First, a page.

Want to see elk in the wild? Most likely, you will in Yellowstone, where Roosevelt elk have traditionally had the name of “wapiti.”
They often concentrate around Mammoth Hot Springs and Madison Valley, especially in spring and fall. Huge migrations bring them from lower elevations to higher grassy zones in Yellowstone in spring. In fall, they return to their wintering ranges. Often, their lengthy migration routes cross immense mountain ranges.
Last May to early June is the time to see the newborn elk. The unscented wee ones retain spots throughout summer as camouflage from predators. Be wary of getting too close; female elk will fiercely defend their young. Males will begin to grow their annual antlers into huge racks.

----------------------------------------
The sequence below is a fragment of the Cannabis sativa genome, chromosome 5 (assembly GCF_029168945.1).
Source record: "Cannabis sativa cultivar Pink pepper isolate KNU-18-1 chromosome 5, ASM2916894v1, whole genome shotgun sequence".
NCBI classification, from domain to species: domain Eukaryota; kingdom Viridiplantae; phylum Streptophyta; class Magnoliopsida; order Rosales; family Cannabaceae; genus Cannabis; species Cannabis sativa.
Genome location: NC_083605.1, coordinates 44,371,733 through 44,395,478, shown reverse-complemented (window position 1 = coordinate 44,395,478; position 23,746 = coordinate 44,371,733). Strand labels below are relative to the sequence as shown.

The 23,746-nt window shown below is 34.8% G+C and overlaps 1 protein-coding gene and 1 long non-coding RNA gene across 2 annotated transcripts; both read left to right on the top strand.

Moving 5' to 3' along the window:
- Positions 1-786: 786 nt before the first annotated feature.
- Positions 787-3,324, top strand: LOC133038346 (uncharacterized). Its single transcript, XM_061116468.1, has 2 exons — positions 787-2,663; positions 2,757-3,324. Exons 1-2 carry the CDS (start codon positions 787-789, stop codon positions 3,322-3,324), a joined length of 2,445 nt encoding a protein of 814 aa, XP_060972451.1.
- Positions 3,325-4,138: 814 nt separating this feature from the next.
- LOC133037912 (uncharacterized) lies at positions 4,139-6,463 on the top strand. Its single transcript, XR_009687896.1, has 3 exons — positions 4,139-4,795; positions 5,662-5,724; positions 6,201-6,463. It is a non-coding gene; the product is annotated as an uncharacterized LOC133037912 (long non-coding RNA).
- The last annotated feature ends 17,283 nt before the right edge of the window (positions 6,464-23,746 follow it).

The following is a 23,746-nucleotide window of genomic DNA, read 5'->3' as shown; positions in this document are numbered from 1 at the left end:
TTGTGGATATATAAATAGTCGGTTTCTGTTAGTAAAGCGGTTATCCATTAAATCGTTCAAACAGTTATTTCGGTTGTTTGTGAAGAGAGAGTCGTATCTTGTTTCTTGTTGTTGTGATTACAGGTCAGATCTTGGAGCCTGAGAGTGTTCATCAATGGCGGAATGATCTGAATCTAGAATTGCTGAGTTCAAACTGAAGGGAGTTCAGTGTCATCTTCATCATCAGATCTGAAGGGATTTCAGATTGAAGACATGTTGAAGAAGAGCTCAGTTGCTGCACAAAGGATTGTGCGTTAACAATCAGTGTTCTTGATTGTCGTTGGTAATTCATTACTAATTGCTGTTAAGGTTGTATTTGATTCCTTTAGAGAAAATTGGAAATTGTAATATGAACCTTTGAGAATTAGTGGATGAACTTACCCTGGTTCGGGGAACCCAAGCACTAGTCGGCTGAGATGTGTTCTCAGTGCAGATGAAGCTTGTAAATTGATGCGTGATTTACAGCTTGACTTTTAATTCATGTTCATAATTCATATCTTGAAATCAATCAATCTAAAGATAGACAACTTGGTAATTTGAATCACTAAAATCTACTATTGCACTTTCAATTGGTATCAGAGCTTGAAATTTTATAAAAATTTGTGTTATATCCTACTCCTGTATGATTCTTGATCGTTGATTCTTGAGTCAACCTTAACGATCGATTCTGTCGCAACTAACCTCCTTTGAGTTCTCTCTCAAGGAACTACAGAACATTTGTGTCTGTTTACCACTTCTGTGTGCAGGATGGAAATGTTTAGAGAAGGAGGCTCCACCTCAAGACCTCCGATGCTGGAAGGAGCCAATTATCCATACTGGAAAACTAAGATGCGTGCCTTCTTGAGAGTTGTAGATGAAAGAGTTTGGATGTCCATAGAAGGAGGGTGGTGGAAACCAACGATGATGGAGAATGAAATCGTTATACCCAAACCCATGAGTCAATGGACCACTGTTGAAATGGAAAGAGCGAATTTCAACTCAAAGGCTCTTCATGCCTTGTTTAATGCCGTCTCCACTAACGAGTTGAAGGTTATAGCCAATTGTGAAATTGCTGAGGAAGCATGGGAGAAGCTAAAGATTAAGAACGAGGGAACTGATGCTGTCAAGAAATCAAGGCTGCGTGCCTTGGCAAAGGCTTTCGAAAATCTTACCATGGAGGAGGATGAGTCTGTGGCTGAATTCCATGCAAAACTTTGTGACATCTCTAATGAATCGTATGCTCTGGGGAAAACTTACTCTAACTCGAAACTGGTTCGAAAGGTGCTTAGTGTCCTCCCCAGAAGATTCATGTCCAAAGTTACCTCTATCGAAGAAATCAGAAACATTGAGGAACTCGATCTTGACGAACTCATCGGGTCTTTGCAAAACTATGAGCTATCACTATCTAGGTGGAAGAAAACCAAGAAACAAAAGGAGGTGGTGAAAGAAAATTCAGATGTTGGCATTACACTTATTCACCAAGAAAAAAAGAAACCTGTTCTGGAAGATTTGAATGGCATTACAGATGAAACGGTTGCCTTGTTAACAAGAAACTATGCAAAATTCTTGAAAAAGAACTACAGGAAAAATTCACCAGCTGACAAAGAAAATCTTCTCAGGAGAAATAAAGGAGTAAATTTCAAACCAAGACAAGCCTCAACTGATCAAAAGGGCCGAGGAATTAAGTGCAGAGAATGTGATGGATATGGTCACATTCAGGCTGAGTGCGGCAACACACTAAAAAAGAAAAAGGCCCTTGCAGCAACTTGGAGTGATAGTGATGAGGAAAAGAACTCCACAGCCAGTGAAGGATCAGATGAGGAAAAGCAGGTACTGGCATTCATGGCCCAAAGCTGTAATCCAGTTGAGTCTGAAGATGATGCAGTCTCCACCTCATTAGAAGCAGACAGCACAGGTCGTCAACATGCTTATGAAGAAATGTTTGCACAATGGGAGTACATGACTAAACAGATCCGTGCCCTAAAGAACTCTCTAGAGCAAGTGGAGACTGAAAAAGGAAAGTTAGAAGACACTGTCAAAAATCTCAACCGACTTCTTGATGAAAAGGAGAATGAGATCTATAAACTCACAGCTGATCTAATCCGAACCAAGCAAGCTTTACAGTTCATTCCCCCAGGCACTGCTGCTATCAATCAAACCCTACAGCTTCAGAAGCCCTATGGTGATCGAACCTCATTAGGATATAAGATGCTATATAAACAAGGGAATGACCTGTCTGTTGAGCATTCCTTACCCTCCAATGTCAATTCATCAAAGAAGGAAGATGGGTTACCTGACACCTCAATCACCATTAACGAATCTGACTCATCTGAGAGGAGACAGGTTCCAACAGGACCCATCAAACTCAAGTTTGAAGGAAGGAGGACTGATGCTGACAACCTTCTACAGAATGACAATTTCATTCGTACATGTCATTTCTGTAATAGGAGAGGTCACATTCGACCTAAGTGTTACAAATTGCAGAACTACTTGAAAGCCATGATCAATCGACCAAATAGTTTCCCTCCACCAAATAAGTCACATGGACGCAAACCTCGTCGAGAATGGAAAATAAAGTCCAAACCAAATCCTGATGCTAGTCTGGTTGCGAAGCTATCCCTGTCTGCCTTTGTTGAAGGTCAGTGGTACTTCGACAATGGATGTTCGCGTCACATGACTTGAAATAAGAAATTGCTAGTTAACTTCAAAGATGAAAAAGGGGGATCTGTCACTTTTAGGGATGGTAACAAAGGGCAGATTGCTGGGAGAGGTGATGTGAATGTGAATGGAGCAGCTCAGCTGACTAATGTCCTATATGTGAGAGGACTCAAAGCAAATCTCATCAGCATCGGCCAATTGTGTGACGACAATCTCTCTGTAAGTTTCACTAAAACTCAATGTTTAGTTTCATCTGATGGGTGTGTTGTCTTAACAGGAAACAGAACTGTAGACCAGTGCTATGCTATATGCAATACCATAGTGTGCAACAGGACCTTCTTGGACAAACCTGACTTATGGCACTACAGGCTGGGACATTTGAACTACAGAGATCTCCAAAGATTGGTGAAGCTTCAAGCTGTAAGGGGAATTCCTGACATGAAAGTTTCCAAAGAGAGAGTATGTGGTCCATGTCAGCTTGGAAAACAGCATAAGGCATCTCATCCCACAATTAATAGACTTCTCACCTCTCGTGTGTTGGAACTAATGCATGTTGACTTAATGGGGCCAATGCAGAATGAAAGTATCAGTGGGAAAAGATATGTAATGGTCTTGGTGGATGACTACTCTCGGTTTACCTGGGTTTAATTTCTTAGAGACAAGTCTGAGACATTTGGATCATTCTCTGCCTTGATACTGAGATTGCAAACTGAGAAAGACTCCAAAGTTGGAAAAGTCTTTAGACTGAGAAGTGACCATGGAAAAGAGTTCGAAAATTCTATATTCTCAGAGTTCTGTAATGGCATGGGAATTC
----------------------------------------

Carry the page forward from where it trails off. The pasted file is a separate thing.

In early fall, the rut changes the sprawling loose herds with the antics of the mating ritual. Bulls take up antler-battles to threaten or establish dominance over other males. They also honk out a bugling sound to attract females into their harem and state their whereabouts to other males. At night, you can often hear the bugling resound past midnight. When watching elk in rut, maintain a distance of at least 25 yards for safety.
Bulls can weigh up to 900 pounds. Their antlers, which turn to bone in fall, can weigh up to 40 pounds.